The major league baseball season opens tomorrow afternoon--and so what? For Washington, again, it is a joyless event. No team to call its own. No peanuts, no Cracker Jacks, no nothing. Eleven years now, since a city was wiped off the baseball map. Eleven Silent Springs, 11 years of melancholy. Rats!

They did it to us in September 1971, on that night of infamy in Boston where 12 scoundrelly American League club owners, destitute of feeling for an old friend of 70 years, voted Washington dead as a baseball town. Those 12 owners, high and mighty with their anti-trust exemption, and low and despicable in their greed for a greener pasture, took the word of a come-lately Robert E. Short, a baseball carpet-bagger, that Arlington, Tex., was a more deserving baseball town than the capital of the United States. Arlington? Texas?

Think of it: Toronto has big league baseball. Seattle has big league baseball. Arlington, Tex., and Montreal have big league baseball. But Washington, D.C., does not have big league baseball. Certainly we think of that. Envy has no holidays. Agreed that it is also sometimes tinged with malicious grudging.

Dammit, we've been banished from the mainstream. Six weeks of spring training has just ended. For most of the 26 cities there was exciting news of rookie phenoms who might hit .300 or even more; of kid pitchers who would be looking for 20 wins, at least 18, and of exciting trades in the making. But for Washington it was the 11th year of the spring training blahs. For Washington, spring training has become an alien rite. Nobody wears a Washington uniform.

We're out of it. No more the Yankees to hate. In our detachment from the entire scene, the Yankees are no worse than anybody else. The Red Sox, Tigers, Cleveland and the A's--they are mere team names in one of those divisions of the American League. Phantoms, who somehow appear regularly in the league standings.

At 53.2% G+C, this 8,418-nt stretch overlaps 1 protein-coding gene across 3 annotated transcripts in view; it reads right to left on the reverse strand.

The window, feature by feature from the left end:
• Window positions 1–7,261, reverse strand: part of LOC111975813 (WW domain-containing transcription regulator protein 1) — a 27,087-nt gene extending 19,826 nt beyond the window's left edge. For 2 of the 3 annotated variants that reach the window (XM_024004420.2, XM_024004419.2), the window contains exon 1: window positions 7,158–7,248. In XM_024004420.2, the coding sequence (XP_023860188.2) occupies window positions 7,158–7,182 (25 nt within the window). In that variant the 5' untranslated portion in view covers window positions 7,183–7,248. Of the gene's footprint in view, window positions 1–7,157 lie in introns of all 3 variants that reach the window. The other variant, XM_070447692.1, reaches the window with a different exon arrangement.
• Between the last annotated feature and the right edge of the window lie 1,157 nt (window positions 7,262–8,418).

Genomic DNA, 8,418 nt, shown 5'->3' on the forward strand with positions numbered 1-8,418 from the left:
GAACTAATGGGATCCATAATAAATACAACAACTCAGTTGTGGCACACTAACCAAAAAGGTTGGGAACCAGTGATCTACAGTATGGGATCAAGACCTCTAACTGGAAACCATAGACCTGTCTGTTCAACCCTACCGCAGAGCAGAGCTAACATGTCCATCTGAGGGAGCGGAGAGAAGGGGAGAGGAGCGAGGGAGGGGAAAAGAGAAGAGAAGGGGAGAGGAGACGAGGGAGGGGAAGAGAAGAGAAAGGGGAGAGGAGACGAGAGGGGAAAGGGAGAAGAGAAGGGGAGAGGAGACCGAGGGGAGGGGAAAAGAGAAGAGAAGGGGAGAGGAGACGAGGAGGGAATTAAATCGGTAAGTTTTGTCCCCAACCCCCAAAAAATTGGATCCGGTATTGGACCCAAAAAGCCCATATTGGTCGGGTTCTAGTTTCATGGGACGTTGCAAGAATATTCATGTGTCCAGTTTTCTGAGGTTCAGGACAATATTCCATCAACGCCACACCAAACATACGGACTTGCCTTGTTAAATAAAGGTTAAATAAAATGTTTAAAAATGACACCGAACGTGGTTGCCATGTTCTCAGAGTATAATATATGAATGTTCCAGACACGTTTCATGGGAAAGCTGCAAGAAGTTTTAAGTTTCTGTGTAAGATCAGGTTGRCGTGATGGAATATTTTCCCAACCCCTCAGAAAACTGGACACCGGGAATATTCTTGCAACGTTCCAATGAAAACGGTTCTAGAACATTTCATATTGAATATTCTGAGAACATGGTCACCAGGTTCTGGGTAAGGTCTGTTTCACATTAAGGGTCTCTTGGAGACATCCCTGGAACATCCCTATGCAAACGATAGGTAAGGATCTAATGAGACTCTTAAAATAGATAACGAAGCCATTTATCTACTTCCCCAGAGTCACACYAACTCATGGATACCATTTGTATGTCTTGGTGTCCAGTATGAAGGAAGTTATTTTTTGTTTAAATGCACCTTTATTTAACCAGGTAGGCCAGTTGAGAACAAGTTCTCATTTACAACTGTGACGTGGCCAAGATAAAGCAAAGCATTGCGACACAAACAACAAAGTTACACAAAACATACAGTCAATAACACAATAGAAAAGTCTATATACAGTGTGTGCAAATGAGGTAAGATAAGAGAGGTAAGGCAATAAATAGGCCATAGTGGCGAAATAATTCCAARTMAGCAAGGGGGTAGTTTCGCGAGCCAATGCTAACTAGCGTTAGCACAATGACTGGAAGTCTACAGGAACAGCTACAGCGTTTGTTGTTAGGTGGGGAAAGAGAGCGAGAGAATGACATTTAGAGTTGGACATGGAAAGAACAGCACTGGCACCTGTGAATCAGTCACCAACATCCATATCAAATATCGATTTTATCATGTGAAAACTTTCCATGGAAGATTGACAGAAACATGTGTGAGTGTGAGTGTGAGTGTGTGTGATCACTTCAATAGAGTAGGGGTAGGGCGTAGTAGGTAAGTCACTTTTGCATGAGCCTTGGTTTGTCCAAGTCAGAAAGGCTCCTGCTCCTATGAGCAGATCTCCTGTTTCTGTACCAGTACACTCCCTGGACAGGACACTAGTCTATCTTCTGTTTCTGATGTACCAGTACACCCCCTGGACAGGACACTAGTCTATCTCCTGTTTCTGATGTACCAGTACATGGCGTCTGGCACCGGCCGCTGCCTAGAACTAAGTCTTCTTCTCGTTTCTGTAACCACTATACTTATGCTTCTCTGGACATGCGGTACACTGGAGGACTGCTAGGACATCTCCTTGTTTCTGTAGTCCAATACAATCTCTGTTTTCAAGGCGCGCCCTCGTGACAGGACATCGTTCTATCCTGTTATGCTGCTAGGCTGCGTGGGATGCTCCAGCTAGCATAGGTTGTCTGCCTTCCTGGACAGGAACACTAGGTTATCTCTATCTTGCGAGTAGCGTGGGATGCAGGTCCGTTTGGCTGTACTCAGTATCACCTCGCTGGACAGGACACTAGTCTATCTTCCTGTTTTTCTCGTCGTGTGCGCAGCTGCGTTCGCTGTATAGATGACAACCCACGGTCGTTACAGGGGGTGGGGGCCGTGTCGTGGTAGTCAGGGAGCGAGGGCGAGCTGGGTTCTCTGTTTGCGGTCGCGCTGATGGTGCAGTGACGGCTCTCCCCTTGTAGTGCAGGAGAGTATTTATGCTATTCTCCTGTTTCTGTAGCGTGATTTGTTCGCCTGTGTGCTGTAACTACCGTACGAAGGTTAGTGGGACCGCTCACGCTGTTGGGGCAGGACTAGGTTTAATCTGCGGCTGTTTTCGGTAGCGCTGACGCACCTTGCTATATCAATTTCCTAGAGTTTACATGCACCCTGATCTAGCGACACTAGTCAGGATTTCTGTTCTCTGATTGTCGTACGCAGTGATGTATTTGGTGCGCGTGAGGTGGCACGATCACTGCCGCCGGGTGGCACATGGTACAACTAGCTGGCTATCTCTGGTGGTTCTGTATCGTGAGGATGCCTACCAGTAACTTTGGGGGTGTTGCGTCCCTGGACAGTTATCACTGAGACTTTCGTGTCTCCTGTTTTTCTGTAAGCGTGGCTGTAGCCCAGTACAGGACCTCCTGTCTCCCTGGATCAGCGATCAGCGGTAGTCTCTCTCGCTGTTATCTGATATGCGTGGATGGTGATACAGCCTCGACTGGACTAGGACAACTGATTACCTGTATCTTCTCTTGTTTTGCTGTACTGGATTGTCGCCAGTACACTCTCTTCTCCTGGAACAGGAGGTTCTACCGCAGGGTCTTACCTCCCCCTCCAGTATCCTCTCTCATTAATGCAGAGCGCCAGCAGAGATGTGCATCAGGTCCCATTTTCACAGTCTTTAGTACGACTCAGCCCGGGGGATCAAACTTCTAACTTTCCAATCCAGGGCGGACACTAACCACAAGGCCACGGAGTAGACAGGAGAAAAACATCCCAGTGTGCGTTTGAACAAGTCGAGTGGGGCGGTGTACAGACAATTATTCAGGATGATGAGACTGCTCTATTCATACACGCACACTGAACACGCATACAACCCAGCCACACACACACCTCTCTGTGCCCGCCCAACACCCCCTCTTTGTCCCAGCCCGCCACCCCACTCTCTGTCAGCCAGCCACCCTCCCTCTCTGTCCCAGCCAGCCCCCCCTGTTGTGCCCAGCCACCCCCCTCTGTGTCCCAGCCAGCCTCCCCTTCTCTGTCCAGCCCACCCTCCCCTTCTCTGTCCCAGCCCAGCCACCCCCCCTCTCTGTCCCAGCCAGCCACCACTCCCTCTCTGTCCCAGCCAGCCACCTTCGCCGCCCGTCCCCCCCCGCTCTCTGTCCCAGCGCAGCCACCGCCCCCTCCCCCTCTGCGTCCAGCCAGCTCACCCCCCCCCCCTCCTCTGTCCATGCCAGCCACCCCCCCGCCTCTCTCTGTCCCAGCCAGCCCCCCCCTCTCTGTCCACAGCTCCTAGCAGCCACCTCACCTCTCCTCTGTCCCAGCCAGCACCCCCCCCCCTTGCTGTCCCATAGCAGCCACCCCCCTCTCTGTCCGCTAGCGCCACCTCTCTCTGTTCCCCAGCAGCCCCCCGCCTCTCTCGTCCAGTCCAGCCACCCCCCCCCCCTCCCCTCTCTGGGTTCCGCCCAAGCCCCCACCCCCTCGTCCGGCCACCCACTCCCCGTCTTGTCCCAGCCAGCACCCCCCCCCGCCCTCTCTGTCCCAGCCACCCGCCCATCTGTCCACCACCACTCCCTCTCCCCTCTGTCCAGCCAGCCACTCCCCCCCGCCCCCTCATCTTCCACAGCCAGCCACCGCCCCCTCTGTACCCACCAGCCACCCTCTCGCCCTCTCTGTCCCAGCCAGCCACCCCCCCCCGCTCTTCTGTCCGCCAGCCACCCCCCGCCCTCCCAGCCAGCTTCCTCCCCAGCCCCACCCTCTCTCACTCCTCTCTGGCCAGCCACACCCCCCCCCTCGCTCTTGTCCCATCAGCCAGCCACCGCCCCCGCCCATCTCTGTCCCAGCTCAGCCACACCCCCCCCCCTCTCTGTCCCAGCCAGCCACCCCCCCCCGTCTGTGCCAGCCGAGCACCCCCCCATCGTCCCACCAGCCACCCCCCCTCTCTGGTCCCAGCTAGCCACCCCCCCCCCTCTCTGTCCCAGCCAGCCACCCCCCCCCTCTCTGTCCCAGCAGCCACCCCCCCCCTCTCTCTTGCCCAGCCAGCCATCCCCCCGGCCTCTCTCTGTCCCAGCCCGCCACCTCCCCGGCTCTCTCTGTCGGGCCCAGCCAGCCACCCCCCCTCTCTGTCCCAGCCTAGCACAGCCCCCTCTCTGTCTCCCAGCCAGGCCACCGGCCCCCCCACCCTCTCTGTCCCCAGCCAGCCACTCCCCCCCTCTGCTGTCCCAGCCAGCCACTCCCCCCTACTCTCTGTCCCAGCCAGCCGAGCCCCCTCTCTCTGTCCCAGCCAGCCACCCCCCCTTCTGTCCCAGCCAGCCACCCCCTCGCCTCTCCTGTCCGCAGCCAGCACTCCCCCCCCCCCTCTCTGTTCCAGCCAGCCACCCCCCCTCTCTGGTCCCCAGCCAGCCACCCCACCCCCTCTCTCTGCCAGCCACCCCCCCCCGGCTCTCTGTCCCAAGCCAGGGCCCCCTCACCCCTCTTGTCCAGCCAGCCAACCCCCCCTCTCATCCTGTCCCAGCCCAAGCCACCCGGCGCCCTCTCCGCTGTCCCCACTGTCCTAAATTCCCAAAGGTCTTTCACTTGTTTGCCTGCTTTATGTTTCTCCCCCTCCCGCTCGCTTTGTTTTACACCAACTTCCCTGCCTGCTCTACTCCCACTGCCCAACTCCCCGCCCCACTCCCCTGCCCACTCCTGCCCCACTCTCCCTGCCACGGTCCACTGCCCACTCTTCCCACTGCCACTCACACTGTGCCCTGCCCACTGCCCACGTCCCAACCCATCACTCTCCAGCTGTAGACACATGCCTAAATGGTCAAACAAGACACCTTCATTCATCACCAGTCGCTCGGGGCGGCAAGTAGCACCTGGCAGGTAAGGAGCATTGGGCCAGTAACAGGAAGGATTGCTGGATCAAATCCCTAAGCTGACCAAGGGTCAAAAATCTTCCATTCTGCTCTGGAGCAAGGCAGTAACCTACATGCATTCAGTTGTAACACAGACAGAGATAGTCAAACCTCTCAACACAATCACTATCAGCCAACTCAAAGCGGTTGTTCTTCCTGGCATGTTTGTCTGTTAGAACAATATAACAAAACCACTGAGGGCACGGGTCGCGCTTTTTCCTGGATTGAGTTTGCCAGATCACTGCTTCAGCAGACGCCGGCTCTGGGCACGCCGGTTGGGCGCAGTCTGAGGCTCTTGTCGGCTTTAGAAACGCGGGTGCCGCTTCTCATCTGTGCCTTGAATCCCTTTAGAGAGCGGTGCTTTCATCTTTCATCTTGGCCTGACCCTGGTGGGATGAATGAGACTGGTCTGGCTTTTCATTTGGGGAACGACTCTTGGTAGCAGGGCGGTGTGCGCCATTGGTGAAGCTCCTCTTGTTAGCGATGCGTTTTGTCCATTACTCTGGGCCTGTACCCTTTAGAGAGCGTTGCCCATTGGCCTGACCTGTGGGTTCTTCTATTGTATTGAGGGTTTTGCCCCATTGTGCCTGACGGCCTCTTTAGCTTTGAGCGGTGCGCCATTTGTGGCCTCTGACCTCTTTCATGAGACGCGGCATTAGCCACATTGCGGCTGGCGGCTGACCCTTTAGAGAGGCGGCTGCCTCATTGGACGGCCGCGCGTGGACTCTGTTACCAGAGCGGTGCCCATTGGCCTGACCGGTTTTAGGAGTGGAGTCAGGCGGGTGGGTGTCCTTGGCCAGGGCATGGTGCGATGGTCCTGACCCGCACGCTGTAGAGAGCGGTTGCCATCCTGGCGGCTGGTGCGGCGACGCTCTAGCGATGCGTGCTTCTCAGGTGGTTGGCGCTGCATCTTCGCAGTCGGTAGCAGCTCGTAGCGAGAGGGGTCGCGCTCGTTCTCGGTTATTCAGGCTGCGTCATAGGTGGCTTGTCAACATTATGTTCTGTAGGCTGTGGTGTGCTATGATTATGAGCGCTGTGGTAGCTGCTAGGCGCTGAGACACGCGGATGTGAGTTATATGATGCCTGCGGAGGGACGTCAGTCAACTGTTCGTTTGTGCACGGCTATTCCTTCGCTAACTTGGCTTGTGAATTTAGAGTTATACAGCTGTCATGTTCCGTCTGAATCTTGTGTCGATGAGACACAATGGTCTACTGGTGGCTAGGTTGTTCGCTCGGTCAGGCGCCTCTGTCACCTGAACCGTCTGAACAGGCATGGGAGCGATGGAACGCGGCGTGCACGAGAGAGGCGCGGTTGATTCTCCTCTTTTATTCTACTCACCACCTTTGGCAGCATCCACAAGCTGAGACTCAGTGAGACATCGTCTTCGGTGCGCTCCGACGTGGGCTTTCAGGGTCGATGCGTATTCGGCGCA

For Washington fans, those teams exist only on the television tube, playing a game that the Senators also used to play at Griffith Stadium and Kennedy Stadium before the wipeout. Oh, there was a promise by Bowie Kuhn that Washington would get another team as quickly as possible, as soon as the conditions permitted. We believed him. The chance came, in 1977, when the American League expanded. The new franchises went to Seattle and Toronto. What endearing friends Kuhn and the club owners proved to be. Even with beautiful Robert F. Kennedy Stadium available at low rent, and the new Metro trains ready to bring 54,000 fans to the very mouth of the playing field--the best transit arrangement in any city anywhere--we got the brush.

They tell us now not to weep, and to go root for the Orioles. Some people do, but there is an understandable reluctance by most. The Orioles' uniforms are badly designed. They don't have W-A-S-H-I-N-G-T-O-N written across their chests. They are Baltimore's team. They live in Baltimore. They eat and sleep in Baltimore, and play ball in Baltimore, and are loved in Baltimore. They are Baltimore's darlings, not Washington's. And for Baltimore fans, the Orioles do not mean a 40-mile schlep each way.

At best, the Orioles offer an escape valve, a sneaked joint, a temporary high for Washington's most addicted baseball fans. These are said to account for 10 percent of the Orioles' attendance. But the great bulk of Washington fans are not embracing the Orioles as the answer to their passion for the game, no matter how much we are told that the Orioles also belong to our town. Baltimore has custody. Surrogate heroes are not of the true flesh.

Today, when Take Me Out to the Ballgame is a glorious and meaningful chant in 26 major league cities, in Washington it will be only a song, for others. Or perhaps a memory of those heady years when the Senators won three pennants, and had heroes named Walter Johnson and Bucky Harris, and Goose Goslin and Joe Judge and Ossie Bluege, and Sam Rice. And later, Earl Whitefield and Heinie Manush, and Harmon Killebrew and Mickey Vernon and Eddie Yost. And nine presidents of the United States came to the park. This didn't count when they wrote us out of the big league lineup.

In another year, those American League club owners may repent, or be brought to book by the Forces of Truth. In that vein, let's hear it again from Sophocles, who once assured us: "Time will catch up with guilt. Justice is never out of breath." Stick in there, Justice, and get us a team again. Living like this is maddening.